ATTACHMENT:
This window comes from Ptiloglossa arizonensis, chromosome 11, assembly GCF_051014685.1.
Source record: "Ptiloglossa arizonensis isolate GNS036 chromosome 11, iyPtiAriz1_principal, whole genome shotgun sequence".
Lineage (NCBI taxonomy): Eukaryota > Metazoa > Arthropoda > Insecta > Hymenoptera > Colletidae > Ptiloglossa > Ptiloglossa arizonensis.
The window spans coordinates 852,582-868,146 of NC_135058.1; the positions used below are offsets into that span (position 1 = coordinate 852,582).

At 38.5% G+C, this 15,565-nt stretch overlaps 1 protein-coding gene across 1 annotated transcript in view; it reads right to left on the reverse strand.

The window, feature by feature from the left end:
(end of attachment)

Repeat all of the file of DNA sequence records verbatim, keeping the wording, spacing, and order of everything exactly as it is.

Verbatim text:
This window comes from Ptiloglossa arizonensis, chromosome 11, assembly GCF_051014685.1.
Source record: "Ptiloglossa arizonensis isolate GNS036 chromosome 11, iyPtiAriz1_principal, whole genome shotgun sequence".
Lineage (NCBI taxonomy): Eukaryota > Metazoa > Arthropoda > Insecta > Hymenoptera > Colletidae > Ptiloglossa > Ptiloglossa arizonensis.
The window spans coordinates 852,582-868,146 of NC_135058.1; the positions used below are offsets into that span (position 1 = coordinate 852,582).

At 38.5% G+C, this 15,565-nt stretch overlaps 1 protein-coding gene across 1 annotated transcript in view; it reads right to left on the reverse strand.

The window, feature by feature from the left end: